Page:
I Know Who You Are and I Saw What You Did: a Social Network Constitution and concerns around privacy

The groundwork of privacy, anonymity and free speech is being set now with evolving jurisprudence and legislation surrounding the concept of social networking.

That is the overarching theme, as I read it, in I Know Who You Are and I Saw What You Did:  Social Networks and the Death of Privacy, a new book from Lori Andrews, law professor at the Illinois Institute of Technology. Ahead of moderating a panel at the National Constitution Center in Philadelphia featuring the author and two other esteemed panelists, I read an advanced copy of book.

Details of Thursday night’s event here.

It’s a book worth reading, dense with stories and examples of the gray line of privacy and the constitutionality of the social web. Below, I share some of my favorites bits.

  • The Internet is in need of a Social Network Constitution, a concept Andrews builds toward throughout the book, finally sharing a more detailed concept.
  • “Reasonable expectation of privacy” is the key phrase that turned a case in which Charles Katz was arrested for illegal betting when a public phone was tapped. Regardless of whether the event takes place in the house or not, personal details cannot be leveraged if there is a sensible reason for an individual to expect privacy and a court of law has not given authority to override that due to probable cause of illegal activity. [p. 52]
  • Online privacy and speech concerns have not be regularly upheld by courts as they have in the past analog world. Andrews argues that a lack of understanding of the fast-changing landscape has caused poor recognition of similarities between, say, the 1988 Bork Supreme Court justice nominee video rental list disclosure to social network attributes being used against individuals in hiring processes. [p. 57]
  • If we are simply early in these technologies, we still need to move quickly in establishing rights, because while it has been less than a decade since Mark Zuckerberg launched Facebook, social norms are changing rapidly. [p. 57]
  • “Facebook describes itself as a ‘social utility,'” which is important to convey the frustration with the defense of eroding privacy being that those who don’t like it can go elsewhere. [p. 58]
  • Internet Service Providers have the only real internet kill switch, and because Egypt has only five and Libya has only one, it is easier to control the internet in those countries. For comparison, there are as many as 4,000 in the United States, though the top five account for half of the U.S. market. American legislation has sought to create a mechanism to turn off internet access in an act of national security. [p. 63]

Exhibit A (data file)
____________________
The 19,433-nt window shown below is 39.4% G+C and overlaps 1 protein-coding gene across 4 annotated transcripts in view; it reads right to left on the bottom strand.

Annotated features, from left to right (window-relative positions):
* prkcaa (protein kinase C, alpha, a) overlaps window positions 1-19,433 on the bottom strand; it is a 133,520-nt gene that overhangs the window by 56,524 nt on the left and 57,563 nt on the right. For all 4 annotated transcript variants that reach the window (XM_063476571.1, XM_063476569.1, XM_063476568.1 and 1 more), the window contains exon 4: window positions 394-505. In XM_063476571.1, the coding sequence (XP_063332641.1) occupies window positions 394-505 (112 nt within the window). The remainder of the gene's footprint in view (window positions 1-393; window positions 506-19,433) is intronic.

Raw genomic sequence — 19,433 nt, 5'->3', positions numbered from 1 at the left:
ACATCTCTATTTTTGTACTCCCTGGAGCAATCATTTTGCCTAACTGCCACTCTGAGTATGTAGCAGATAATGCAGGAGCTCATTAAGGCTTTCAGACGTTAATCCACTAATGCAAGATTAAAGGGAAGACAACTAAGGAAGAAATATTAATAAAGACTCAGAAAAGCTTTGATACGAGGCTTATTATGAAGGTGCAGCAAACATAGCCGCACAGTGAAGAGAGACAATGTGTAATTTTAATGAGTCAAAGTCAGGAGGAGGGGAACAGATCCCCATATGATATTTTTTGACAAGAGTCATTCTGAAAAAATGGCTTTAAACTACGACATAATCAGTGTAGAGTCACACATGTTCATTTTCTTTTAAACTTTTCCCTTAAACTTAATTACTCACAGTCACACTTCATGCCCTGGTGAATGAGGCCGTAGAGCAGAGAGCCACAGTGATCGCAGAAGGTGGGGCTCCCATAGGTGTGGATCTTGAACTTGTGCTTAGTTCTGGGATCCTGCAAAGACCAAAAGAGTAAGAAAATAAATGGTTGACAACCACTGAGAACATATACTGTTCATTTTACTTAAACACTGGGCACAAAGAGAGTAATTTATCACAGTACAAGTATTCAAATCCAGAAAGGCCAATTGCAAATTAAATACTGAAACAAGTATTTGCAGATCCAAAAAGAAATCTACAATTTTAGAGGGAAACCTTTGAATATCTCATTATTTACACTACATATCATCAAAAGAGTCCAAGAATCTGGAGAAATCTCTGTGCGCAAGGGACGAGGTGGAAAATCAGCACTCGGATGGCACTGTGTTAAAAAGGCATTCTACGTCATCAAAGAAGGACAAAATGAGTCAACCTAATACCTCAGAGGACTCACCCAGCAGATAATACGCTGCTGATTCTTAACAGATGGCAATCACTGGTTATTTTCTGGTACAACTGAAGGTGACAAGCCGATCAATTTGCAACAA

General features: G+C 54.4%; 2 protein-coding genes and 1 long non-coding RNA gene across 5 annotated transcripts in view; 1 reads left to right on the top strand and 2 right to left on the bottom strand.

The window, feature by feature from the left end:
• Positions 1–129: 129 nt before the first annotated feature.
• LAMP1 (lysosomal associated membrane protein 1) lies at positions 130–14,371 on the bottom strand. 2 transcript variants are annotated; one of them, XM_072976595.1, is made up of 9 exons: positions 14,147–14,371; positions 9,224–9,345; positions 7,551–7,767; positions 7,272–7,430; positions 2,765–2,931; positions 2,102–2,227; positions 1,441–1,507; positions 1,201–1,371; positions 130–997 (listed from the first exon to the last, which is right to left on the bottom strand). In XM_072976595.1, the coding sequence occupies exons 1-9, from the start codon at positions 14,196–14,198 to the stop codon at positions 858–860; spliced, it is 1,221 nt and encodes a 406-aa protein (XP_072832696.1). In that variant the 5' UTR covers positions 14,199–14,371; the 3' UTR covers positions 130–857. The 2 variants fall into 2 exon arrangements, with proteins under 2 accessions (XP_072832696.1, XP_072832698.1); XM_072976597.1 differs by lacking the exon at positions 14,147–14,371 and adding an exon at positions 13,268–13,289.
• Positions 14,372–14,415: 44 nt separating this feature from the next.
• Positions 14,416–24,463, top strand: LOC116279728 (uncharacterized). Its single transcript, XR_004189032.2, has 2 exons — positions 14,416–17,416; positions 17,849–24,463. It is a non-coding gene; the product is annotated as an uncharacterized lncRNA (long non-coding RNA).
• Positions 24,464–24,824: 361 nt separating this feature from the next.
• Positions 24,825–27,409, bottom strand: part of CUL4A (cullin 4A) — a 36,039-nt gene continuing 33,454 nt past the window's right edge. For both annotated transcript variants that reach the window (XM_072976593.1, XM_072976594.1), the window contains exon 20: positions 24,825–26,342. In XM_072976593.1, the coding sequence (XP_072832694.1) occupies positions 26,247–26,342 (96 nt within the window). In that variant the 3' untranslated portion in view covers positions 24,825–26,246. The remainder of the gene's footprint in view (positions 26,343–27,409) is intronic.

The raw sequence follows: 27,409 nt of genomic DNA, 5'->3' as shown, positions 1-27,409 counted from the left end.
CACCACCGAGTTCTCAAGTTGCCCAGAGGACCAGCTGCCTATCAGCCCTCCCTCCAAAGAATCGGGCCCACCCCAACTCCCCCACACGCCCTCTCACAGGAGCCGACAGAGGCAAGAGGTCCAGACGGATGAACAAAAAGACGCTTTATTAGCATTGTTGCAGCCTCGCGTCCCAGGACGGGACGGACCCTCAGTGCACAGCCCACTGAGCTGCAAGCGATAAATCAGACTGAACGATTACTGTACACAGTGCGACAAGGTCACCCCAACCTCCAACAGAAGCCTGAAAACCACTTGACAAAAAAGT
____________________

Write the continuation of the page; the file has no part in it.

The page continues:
• Right to anonymity and Freedom of Speech at the heart of these issues, like the dark story of William Francis Melchert-Dinkel who, posing as a female online, allegedly encouraged a Canadian girl to kill herself, which she did. [p. 93]
  • Are social networks publishers or communities?, which is important because they are being treated as the latter, in Section 230 of the Communications Decency Act, which suggests in serving as a pass-through of information, the content cannot be blamed on the site. Examples like wide-ranging message board AutoAdmit, which was co-founded by a Penn law student, have faced legal action because of a lack of moderation. [p. 105]
  • Passive publishers rights, like craigslist, earn a right of protection only by setting up reasonable efforts to reduce liability, so Roommates.com was liable for discrimination because by having a drop-down option for users to choose ‘No Minorities’ in roommate choice, it was encouraging illegal, discriminatory behavior. [p. 108]
  • Lower Merion webcam controversy showed lack of legislation protecting technology-driven privacy, supplemented by the 2010 case of a Rutgers student who used video conferencing software to spy on his gay roommate. [p. 116]
  • ‘You have zero privacy anyway, get over it,” said Scott McNealy of Sun Microsystems, a sentiment Andrews questions with the above mentioned examples. [p. 117]
  • Context may matter a lot in the placement of public information but perhaps not in court, which is made clear when personal information from a 17-year-old’s MySpace page were placed as a sexually-suggestive post on craigslist. However the 40-year-old woman charged with doing that act was found not-guilty in 2011 for cyber-harassment because the information was already publicly available. [p. 118]
  • 81 percent of divorce attorneys have used an increase in evidence from social networks, including 66 percent using Facebook. [p. 138]
  • An unsettling lack of due process is used in sharing changes in privacy from social networks, including a host of examples from changes in Facebook and efforts by Google+ to sell on privacy. [p. 175]